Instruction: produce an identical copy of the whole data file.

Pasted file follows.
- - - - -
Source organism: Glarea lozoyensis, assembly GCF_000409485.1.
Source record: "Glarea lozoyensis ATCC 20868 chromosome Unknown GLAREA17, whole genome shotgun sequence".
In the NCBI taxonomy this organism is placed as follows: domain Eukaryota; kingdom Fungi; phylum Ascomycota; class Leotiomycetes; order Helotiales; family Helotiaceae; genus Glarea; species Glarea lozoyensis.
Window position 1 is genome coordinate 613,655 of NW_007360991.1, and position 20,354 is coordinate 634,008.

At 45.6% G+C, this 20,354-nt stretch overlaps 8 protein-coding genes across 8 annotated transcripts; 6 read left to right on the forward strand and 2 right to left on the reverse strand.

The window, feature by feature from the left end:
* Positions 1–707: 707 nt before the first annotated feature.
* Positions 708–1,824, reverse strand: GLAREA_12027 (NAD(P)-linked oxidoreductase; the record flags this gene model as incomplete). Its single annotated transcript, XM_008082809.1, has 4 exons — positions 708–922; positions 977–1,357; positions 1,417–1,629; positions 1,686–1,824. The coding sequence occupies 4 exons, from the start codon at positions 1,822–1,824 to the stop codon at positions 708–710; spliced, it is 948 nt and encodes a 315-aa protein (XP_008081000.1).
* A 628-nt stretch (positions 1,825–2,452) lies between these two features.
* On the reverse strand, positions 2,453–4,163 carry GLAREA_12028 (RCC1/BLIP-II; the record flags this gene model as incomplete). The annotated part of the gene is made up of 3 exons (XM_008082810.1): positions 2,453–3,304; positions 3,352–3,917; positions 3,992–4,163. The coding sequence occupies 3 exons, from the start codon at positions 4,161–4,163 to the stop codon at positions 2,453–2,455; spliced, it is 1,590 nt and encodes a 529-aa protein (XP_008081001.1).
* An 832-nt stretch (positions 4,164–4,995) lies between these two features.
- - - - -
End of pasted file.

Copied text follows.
Source organism: Glarea lozoyensis, assembly GCF_000409485.1.
Source record: "Glarea lozoyensis ATCC 20868 chromosome Unknown GLAREA17, whole genome shotgun sequence".
In the NCBI taxonomy this organism is placed as follows: domain Eukaryota; kingdom Fungi; phylum Ascomycota; class Leotiomycetes; order Helotiales; family Helotiaceae; genus Glarea; species Glarea lozoyensis.
Window position 1 is genome coordinate 613,655 of NW_007360991.1, and position 20,354 is coordinate 634,008.

At 45.6% G+C, this 20,354-nt stretch overlaps 8 protein-coding genes across 8 annotated transcripts; 6 read left to right on the forward strand and 2 right to left on the reverse strand.

The window, feature by feature from the left end:
* Positions 1–707: 707 nt before the first annotated feature.
* Positions 708–1,824, reverse strand: GLAREA_12027 (NAD(P)-linked oxidoreductase; the record flags this gene model as incomplete). Its single annotated transcript, XM_008082809.1, has 4 exons — positions 708–922; positions 977–1,357; positions 1,417–1,629; positions 1,686–1,824. The coding sequence occupies 4 exons, from the start codon at positions 1,822–1,824 to the stop codon at positions 708–710; spliced, it is 948 nt and encodes a 315-aa protein (XP_008081000.1).
* A 628-nt stretch (positions 1,825–2,452) lies between these two features.
* On the reverse strand, positions 2,453–4,163 carry GLAREA_12028 (RCC1/BLIP-II; the record flags this gene model as incomplete). The annotated part of the gene is made up of 3 exons (XM_008082810.1): positions 2,453–3,304; positions 3,352–3,917; positions 3,992–4,163. The coding sequence occupies 3 exons, from the start codon at positions 4,161–4,163 to the stop codon at positions 2,453–2,455; spliced, it is 1,590 nt and encodes a 529-aa protein (XP_008081001.1).
* An 832-nt stretch (positions 4,164–4,995) lies between these two features.